In a rare display of public disagreement, both chiefs of Israel's intelligence services over the past decade have voiced serious misgivings about key policies of Prime Minister Binyamin Netanyahu on Iran and the Palestinians.
At a lecture in Jerusalem last Friday, Meir Dagan, who served as head of Mossad for eight years before stepping down in January, called a military attack on Iran "a stupid idea". While saying that the emergence of a nuclear Iran was something that must not be allowed, he made it clear that "an aerial attack on the reactors is a stupid idea and brings no advantage. Whoever attacks in Iran must understand that he is risking a regional war in which Iran and also Hizbollah will launch missiles."
Instead, he said, "the Iranian problem must be cast as an international problem and we should continue acting to delay Iranian nuclear development."
This was Mr Dagan's first public appearance since leaving Mossad and the first time that any senior Israeli figure admitted publicly to the differences of opinion that have long been known to exist within the country's highest echelons.
Mr Netanyahu and Defence Minister Ehud Barak are understood to be supportive of bringing forward a possible attack on Iran, with the backing of senior officers in the air force and military intelligence, and are even going so far as to seek a "green light" from the American administration.
However, they have been opposed by Mr Dagan and former IDF chief of staff Gabi Ashkenazi, who have argued against the feasibility of such an attack and pointed out its regional implications. Their main backer has been President Shimon Peres, who while serving in a ceremonial role, is still regarded by many as the country's most experienced hand in strategic affairs.
American diplomatic cables published by WikiLeaks have detailed meetings between Mr Dagan and State Department diplomats in which the Mossad chief explained why he favours using a combination of diplomatic and economic pressure together with clandestine operations against the Iranian nuclear project.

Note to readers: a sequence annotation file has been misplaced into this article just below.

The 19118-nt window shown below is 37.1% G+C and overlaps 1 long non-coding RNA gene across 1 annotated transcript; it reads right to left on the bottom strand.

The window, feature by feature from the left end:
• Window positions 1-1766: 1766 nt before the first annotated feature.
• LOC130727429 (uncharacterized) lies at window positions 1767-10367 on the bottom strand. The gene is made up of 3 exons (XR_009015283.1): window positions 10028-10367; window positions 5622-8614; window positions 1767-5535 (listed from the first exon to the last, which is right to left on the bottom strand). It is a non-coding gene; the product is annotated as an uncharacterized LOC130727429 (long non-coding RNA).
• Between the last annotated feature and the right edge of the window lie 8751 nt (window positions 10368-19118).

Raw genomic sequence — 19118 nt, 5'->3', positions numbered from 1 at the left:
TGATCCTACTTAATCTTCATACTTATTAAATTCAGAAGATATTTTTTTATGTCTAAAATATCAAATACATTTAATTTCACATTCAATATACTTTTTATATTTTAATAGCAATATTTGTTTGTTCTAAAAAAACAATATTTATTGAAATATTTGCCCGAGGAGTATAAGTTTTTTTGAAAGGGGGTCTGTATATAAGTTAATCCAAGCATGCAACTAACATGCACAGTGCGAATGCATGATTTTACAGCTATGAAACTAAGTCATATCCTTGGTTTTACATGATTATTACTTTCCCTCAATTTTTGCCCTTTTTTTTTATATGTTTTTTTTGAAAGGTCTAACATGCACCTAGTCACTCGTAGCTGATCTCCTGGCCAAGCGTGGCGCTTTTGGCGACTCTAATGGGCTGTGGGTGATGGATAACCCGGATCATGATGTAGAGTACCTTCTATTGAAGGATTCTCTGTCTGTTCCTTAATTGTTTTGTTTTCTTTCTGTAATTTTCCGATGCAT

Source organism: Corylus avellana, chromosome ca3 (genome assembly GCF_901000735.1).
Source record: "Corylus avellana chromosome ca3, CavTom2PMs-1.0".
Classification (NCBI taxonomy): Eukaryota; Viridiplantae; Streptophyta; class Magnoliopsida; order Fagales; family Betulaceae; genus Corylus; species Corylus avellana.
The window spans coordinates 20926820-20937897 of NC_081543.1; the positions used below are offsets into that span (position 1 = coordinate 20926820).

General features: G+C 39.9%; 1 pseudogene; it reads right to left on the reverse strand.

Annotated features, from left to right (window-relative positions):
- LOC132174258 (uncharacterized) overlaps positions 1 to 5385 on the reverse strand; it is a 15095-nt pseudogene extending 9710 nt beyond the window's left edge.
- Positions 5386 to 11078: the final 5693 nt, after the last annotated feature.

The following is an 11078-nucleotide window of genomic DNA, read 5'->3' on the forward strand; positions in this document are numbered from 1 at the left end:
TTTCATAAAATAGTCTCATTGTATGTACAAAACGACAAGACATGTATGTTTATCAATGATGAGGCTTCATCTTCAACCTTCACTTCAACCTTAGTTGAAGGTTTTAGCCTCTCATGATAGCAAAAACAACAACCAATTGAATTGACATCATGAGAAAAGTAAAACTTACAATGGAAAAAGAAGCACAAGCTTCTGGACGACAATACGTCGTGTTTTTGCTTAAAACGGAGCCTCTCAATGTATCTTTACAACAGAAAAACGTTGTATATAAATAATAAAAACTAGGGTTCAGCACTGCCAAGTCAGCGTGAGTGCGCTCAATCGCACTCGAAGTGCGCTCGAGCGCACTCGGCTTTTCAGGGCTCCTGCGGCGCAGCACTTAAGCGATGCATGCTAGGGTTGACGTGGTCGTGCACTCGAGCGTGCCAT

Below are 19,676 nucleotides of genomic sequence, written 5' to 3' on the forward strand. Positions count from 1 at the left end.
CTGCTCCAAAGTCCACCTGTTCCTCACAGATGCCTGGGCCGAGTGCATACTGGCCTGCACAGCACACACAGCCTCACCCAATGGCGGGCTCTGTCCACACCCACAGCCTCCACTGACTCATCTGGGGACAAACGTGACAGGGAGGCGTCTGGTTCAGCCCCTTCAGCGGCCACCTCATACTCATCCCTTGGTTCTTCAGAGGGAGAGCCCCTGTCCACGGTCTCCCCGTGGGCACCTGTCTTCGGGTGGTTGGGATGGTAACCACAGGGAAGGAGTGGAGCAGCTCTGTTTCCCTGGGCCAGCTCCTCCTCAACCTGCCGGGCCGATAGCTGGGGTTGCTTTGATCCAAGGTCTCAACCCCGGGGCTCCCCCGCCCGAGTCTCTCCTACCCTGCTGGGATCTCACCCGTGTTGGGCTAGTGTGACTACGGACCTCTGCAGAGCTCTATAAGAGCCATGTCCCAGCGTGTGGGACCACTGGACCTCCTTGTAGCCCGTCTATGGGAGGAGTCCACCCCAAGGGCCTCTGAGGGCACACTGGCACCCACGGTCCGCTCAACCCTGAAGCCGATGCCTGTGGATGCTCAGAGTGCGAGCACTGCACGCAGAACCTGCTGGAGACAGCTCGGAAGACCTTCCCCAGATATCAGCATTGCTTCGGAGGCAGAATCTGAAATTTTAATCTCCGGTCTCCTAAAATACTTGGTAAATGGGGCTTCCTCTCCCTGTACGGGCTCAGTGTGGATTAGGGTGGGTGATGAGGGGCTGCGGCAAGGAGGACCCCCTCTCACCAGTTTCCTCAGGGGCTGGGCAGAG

In an attempt to play down the rift, the Prime Minister's Office did not officially respond, although sources there said Mr Dagan's words were "damaging".
Mr Barak said on Sunday that "it is not wise to share your thoughts with the entire public" and Finance Minister Yuval Steinitz, a close confidant of Mr Netanyahu, said "it was a superfluous statement".
Mr Dagan's lecture came only two days after a rare, on-record briefing by Shin Bet Chief Yuval Diskin, who next week will end six years at the head of Israel's internal security agency.
Mr Diskin did not mention the prime minister by name but said that "the response to the Palestinian unity deal was out of proportion". Ever since the announcement of the deal, Mr Netanyahu has been attacking it at every opportunity, both in Israel and in visits last week to Britain and France.
Mr Diskin also criticised the government's decision to stop transferring funds to the Palestinian Authority in the wake of the unity agreement, saying "that these are tax monies that belong to the Palestinians anyway and if we withhold them, Israel will have to take responsibility for supplying basic services".